Reviews ...

Passion, humor and hometown success

... a cello concerto

by Jackie Wattenberg

It was Olde Home Night Saturday evening in Memorial Hall
as the audience
waited with great anticipation for the performing star of the
evening, cellist
Nicholas Finch, who grew up in Melrose. Now 31,he
performed with the
Boston Symphony at 18. Recently, he has been appointed
chief cellist of the
Louisville Orchestra and frequently plays with "A Far Cry," a
chamber orchestra.

After intermission he appeared on stage to perform
Dvoyak's only cello
concerto, which he had declined to compose earlier, and
was greeted
warmly. As was this performance by Finch, who was
welcomed with
welcomed with forceful applause - and cheers when he
appeared on stage
after intermission, tucked within the orchestra's musicians.

This concerto is perhaps the composer's most sensitive,
with few forceful
sections and a depth of wandering thoughtfully, softly,and
the young cellist
was ever sensitive to the moods. His tone is warm and
expressive, no trouble
with quicker tempos and sudden more dramatic passages.
His manner in
performing is modest, unpretentious, not ever boasting an
assurance of his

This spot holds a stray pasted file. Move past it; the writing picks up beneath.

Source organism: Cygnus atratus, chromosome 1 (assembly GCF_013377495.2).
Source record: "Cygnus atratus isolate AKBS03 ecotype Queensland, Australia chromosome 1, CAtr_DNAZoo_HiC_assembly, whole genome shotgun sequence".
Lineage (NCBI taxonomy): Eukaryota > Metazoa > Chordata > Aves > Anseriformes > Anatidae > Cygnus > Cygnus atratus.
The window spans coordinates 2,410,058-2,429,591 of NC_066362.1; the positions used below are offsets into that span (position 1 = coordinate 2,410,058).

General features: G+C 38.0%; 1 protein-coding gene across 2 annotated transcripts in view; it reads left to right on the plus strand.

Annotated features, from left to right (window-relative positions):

own talents ... maybe because he is a born Melrosian?

This concerto has long been associated with French cellist
Jacqueline dePre,
whose brilliant career was stopped short by multiple
sclerosis. This is not an
easy concerto, for either soloist or orchestra, but the
orchestra under
Udagawa, despite snow-cancelled rehearsals, responded
well to the
demands of the music and the warmth and the sensitivity
of our gifted
young cellist.

The program began with laughter as Conductor Yoichi
Udagawa described
the drama of Wagner's opera, "Tristan and Isolde," before
conducting its
gorgeous "Prelude and Liebestod." If our conductor ever
gets a little bored
with conducting, he could tell amusing stories on John
Stewart's late night
TV show, or just wait until the fall when Stephen Colbert
takes over the "Late

Also included in this program titled "Love and Longing" was
the "Romeo and
Juliet Fantasy Overture" by Tchaikovsky, a very romantic
piece indeed, also
amusingly described by Conductor Udagawa. With snow
preventing rehearsal
times, this was heartfelt, but a little troubled here and

Lucky for music lovers, not a waft of snow on Saturday

Reprinted with permission from the
Melrose Free
Press March 12,2015..


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